Hello fellow artisans and authors! Morgan asked us to provide something a bit special for the Story Dam Open House Extravaganza, maybe even a bit of sage advice useful in the daunting world of publishing. That, I’m afraid, is a daunting task.
There are almost as many ways to get published as there are people wanting to get published and a great deal of the where and when has to do with what you want to accomplish. So, here are some bits and pieces that might at least send you down the right road to explore the choices best for you.
Every author’s dream is to be discovered by a major agent or to be picked up by a big publishing house and find themselves on the best seller list by Christmas. Well, it does happen. And, if that is the way you want to go then you should at least try. The sad thing is that many large presses have to work several things into the equation when selecting new authors. They have to make print runs,
store and sell books, invest in marketing and still talk you into a lot of work. All on a take it or leave it contract. So, by all means, if you still want to pursue that contract, do so. Keep in mind, though, a lot of the hard work of being an author really isn’t that much different; it’s just on tighter deadlines.
Indie presses are more approachable but they are as different from each other as is possible and still be in the same business. PDMI Publishing is still learning how to be the best we can be and yet be what we want to be. So, picking a small indie press to handle your work is a bit like finding a babysitter you actually trust. I’ll say something about what to look for a bit later.
Self publishing may sound like the easiest way to go. Well, yes and no. Self publishing business models can also have their own special markets. Here is a very useful article that compares two of the biggest, CreateSpace (Amazon) and Lightning Source (Ingram).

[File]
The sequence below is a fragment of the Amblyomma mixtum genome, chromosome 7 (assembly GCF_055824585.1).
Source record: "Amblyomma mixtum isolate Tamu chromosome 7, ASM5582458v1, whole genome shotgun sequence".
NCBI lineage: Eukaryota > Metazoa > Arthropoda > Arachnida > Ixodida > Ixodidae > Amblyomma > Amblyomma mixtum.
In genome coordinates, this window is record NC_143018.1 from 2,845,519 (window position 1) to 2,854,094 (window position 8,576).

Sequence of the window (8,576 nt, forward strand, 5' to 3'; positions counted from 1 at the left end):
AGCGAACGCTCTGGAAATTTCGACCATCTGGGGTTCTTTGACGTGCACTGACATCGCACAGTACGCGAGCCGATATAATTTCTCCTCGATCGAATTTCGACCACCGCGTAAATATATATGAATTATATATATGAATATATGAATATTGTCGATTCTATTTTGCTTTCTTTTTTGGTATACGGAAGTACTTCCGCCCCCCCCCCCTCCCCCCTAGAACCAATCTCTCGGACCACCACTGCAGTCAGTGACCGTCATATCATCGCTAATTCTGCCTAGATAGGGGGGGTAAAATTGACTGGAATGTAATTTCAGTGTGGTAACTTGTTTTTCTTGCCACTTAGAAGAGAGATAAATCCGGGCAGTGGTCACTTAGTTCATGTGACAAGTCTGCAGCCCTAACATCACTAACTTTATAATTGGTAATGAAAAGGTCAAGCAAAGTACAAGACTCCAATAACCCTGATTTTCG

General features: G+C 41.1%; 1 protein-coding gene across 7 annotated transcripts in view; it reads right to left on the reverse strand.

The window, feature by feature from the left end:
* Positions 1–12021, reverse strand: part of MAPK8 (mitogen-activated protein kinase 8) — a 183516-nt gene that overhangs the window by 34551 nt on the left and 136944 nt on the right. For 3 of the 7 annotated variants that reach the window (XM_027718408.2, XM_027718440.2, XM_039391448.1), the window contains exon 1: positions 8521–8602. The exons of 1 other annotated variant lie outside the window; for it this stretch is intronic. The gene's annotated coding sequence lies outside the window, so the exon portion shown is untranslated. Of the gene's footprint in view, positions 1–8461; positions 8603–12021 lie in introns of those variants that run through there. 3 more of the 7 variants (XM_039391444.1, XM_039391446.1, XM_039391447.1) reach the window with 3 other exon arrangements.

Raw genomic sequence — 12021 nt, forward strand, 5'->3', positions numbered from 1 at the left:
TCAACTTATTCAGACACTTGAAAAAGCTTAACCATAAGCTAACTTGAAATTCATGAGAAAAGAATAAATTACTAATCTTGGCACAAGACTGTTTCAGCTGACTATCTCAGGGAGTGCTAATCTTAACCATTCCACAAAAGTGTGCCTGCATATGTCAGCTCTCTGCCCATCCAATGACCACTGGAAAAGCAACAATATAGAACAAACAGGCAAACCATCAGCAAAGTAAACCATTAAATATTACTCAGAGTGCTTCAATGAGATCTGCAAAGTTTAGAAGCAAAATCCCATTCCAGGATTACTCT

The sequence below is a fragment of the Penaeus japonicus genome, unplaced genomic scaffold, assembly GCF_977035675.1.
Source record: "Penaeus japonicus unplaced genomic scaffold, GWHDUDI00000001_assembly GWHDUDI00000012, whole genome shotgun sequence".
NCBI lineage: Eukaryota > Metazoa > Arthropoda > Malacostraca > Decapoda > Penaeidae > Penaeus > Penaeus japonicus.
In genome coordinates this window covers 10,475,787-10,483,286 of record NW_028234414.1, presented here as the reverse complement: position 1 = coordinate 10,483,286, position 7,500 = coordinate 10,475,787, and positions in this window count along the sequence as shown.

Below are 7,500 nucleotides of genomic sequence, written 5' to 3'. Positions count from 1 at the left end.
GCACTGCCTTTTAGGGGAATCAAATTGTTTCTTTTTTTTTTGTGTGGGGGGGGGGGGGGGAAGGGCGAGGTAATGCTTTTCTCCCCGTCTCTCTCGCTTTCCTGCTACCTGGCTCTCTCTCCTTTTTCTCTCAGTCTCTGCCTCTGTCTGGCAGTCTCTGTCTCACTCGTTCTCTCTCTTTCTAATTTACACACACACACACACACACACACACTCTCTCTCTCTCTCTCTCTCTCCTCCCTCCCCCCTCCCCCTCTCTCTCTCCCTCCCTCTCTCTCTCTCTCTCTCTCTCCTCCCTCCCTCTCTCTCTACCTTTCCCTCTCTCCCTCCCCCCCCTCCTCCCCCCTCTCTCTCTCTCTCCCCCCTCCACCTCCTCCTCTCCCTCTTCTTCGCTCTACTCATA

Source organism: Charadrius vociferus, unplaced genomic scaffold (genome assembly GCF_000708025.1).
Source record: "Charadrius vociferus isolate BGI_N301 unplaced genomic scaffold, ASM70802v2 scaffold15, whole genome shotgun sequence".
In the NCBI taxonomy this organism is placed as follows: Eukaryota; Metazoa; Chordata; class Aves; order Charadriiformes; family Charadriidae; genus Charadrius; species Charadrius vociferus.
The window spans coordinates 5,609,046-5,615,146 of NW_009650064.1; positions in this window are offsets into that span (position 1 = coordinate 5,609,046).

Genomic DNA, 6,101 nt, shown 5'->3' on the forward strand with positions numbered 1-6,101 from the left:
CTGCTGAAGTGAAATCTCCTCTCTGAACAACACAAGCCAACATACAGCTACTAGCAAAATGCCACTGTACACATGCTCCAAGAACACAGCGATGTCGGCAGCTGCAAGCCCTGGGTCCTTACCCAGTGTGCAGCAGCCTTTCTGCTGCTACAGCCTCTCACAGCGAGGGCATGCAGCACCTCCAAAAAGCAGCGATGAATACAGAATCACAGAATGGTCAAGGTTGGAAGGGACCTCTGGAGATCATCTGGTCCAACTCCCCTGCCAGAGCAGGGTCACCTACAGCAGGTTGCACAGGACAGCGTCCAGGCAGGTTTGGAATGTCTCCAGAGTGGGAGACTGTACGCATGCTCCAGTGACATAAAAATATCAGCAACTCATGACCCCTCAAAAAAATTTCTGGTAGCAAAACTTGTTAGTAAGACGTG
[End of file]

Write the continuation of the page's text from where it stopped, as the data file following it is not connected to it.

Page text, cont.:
That’s only two of many. They all offer a selection of services to writers for various prices. These services can include editing, cover art, formatting, marketing, distribution, and storefronts you can customize.
Publish on Demand not the Same as Self Publishing
There is another option, one that I do not recommend. This is something that would be called “Publish on Demand,” once upon a time known as “vanity presses.” These are not wise choices because their support services can be very expensive. Once your book is on the market the price can be noticeably higher than similar works. This is not a good thing. So, be careful. There be monsters in the night.
As you can see, there is as much work required to pick a home for your manuscript as there is in creating it. So, what are the steps you need to think about to make sure that your special creation finds its special place in the world?
Find beta readers; find a crit (critique) group you are comfortable in. Keep in mind that participation in a “crit” group requires participation. You need to help other authors improve their craft as you receive help with yours. PDMI provides a place for its authors to share their work among the group to elicit input. We will also be starting an “editors’ chat group” soon. This is a way for